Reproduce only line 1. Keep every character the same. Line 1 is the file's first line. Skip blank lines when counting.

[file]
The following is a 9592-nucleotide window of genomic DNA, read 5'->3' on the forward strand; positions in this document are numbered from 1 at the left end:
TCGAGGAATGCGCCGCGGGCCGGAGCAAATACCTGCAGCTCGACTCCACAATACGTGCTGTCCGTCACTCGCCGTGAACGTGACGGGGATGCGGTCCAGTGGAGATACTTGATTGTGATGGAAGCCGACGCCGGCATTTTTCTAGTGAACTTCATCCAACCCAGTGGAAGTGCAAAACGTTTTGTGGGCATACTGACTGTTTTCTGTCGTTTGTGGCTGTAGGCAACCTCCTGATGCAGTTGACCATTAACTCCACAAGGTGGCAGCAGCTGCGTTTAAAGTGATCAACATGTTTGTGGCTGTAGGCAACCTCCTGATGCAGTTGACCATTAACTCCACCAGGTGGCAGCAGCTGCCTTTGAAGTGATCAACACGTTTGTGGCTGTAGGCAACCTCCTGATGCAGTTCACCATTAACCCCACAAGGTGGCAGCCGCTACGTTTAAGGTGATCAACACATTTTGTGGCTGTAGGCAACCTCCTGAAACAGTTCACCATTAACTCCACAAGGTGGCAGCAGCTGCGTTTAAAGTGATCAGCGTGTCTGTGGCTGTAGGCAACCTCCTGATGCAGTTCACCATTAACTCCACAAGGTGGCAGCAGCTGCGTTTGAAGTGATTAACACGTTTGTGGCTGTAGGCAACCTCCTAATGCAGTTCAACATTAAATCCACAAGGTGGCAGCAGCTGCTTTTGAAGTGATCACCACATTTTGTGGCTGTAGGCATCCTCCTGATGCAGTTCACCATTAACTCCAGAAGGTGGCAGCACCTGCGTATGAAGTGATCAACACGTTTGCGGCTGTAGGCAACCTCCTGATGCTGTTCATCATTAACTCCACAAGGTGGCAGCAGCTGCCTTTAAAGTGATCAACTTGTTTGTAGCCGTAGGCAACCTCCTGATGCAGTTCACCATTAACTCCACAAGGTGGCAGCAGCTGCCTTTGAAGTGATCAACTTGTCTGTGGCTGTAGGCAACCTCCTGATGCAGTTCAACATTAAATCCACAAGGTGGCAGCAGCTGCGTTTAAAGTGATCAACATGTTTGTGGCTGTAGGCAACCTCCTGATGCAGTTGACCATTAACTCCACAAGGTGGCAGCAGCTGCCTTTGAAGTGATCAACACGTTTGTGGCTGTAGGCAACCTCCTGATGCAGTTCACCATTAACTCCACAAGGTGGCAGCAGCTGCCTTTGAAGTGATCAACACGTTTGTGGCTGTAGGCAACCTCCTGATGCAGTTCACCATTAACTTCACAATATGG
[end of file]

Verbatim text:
The following is a 9592-nucleotide window of genomic DNA, read 5'->3' on the forward strand; positions in this document are numbered from 1 at the left end: